President Chirac announced on Thursday that he would not discuss the unrest until after it had been quieted. That condition had the familiar sound of the warden who will not discuss the prisoners' demands until their havoc is done. That is the sensible course to take, but it does not automatically quiet the fervor. If the planted axiom of the protesters is that only revolution can bring progress, then the staunching of revolutionary activity is a step in the wrong direction, capitulationist, defeatist. What, on the other hand, the revolutionists lack is a program concrete enough to give them any sense of satisfactions achievable. In 1959, the objective was pretty plain: the secession of Algeria as a department of France. A hundred and seventy years before, the objective was the overthrow of the monarchy and of a ruling aristocratic class. What would satisfy the existing revolutionaries as a corporate ideal? The elimination of the automobile? If so, it being obvious that that is never going to happen, then the contrapositive needs to be considered: the revolution will be endless. That is formal logic. The French are disposed to violent protesting, as we saw in 1968.I would differ somewhat with the esteemed Mr. Buckley. I think radical Islam is clearly a major factor in these riots. To call them a French intifada is not, I think, very far off the mark. But one cannot ignore the fact that France has a long and much celebrated history of mayhem and violence. Moreover, France is a country which is seemingly incapable of facing its history. To hear most French tell it, French colonialism and the Algerian tragedy never occurred. An omission made all the more interesting by the fact that the massive Muslim presence in their country as well as the metastasizing strength of the French extreme right are both direct results of the Algerian horror. Putting that aside, France has always had a romance with endless revolutions, and with the purifying capacities of violence. Now, however, a virulent form of theological totalitarianism has been added to the mix (before the denunciations begin, I am speaking here of radical, political Islam, and not Islam itself) with consequences which are, at the moment, unforeseeable. What is most important here is that the claim of the capitulationists, that the riots are purely the result of socio-political dissatisfactions, cannot be sustained. Many in France are disenfranchised, they are not all rioting. Nor has rioting in France ever been confined to the disenfranchised (viva ’68!). Something else, perhaps the French fantasy of an infinitely exportable French culture, perhaps the millenial fantasy of a multicultural utopia, perhaps that particularly French romance with revolution itself, has just been destroyed.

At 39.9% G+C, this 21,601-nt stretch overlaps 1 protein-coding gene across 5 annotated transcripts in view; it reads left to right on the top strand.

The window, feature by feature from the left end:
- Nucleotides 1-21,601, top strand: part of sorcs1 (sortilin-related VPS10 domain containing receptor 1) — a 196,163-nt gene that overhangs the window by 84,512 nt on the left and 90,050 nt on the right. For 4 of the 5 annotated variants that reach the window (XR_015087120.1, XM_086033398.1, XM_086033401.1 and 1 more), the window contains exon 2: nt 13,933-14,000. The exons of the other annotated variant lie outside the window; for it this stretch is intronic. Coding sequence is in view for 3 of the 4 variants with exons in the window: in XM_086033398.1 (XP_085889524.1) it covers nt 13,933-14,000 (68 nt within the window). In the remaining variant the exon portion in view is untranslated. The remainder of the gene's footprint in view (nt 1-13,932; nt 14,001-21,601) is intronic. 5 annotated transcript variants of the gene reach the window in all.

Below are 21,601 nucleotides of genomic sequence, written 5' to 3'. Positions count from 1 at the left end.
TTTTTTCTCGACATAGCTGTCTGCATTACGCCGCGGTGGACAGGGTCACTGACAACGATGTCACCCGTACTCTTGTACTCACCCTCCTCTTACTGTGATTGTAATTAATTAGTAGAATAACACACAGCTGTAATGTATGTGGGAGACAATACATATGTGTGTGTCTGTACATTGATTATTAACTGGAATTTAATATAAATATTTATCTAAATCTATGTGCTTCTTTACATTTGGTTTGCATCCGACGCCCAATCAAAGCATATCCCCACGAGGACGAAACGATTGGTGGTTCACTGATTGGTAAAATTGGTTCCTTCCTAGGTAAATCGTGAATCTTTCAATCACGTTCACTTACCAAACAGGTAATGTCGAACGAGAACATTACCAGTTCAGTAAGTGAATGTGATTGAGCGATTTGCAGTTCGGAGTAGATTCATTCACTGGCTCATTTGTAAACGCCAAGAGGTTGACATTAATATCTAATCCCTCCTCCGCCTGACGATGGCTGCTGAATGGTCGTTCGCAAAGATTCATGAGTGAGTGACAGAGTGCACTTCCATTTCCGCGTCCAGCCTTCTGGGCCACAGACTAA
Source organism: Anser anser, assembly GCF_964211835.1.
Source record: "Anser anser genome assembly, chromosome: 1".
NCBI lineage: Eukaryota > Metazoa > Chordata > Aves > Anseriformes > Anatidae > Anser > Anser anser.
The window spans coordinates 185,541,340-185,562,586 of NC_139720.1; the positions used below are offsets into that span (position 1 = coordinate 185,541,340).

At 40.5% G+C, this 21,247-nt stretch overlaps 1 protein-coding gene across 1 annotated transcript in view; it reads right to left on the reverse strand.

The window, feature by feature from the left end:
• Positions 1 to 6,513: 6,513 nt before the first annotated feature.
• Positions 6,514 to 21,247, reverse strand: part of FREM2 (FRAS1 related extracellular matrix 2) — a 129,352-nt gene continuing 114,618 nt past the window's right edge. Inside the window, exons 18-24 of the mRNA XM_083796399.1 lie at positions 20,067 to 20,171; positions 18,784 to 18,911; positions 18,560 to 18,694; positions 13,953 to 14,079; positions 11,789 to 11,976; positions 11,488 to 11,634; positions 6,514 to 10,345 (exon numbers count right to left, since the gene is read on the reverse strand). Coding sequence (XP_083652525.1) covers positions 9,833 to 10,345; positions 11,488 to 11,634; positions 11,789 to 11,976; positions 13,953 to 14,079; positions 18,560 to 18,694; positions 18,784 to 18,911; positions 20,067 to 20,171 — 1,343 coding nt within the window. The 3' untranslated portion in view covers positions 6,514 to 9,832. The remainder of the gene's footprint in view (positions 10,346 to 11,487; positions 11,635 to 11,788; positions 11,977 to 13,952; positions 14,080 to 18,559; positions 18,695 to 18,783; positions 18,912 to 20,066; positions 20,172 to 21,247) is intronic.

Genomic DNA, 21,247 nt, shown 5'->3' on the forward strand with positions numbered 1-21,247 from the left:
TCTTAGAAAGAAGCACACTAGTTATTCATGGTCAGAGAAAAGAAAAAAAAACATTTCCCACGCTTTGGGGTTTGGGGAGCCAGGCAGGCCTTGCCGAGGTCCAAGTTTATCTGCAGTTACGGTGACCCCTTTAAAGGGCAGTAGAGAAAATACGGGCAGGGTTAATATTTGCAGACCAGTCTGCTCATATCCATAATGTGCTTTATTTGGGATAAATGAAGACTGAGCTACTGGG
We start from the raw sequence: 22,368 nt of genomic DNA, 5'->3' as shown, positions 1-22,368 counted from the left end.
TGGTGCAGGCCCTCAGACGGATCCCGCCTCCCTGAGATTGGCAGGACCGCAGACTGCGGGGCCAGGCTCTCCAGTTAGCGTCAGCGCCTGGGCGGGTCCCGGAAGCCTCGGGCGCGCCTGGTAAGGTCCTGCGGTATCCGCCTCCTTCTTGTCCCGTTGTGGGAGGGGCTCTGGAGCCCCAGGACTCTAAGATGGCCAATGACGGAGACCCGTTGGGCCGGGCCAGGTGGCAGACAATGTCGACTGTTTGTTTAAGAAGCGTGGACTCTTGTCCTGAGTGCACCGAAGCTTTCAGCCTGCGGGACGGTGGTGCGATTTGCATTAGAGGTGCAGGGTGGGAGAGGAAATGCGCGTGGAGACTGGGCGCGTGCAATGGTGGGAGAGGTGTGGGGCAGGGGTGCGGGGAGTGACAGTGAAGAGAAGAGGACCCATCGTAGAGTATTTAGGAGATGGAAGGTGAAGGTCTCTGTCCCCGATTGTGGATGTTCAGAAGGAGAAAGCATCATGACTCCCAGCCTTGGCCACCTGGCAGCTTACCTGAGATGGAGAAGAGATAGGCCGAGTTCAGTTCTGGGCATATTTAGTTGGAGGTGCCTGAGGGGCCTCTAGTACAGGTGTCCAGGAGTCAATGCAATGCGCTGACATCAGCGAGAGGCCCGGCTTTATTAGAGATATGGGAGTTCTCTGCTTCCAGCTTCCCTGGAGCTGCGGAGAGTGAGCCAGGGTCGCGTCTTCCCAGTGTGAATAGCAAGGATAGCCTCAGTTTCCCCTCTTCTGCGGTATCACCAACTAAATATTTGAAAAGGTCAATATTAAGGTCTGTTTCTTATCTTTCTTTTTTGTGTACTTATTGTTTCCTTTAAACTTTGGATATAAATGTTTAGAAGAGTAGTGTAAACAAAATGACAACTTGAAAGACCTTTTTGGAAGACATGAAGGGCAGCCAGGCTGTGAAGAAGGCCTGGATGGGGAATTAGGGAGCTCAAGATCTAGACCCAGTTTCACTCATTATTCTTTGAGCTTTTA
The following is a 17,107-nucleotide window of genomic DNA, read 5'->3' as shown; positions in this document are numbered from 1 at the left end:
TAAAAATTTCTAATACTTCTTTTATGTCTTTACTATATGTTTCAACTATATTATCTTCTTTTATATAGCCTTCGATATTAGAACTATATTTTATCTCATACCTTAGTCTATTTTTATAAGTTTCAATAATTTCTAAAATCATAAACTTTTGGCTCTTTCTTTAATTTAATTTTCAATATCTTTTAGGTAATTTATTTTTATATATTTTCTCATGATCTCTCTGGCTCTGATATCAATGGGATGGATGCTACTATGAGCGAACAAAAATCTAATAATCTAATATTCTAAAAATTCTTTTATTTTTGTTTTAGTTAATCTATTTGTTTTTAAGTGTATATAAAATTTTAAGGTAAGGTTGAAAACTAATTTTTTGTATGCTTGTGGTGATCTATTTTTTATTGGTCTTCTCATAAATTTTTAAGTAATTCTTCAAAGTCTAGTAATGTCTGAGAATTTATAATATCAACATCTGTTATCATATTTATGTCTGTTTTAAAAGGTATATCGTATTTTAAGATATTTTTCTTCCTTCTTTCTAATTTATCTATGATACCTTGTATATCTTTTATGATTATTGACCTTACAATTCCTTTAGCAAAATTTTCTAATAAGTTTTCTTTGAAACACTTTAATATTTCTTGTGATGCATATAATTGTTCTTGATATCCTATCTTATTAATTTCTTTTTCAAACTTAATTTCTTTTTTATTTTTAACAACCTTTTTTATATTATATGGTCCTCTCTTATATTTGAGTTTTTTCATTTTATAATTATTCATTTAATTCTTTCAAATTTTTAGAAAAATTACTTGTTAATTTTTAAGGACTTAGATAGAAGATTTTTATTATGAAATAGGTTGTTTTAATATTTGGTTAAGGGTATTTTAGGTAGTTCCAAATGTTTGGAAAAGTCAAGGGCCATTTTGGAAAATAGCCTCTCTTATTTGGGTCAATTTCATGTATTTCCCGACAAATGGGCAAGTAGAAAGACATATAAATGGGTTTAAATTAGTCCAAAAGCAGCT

Saturday, November 12, 2005
WFB on the Fall of France
William F. Buckley has just written, as per usual, a marvelously verbose and inscrutable commentary on the French riots. I haven’t written on this subject yet because I wanted to see how the violence would play out, but Buckley pretty much nails the issue much better than I could. He points out that there is something distinctly French about what is going on here: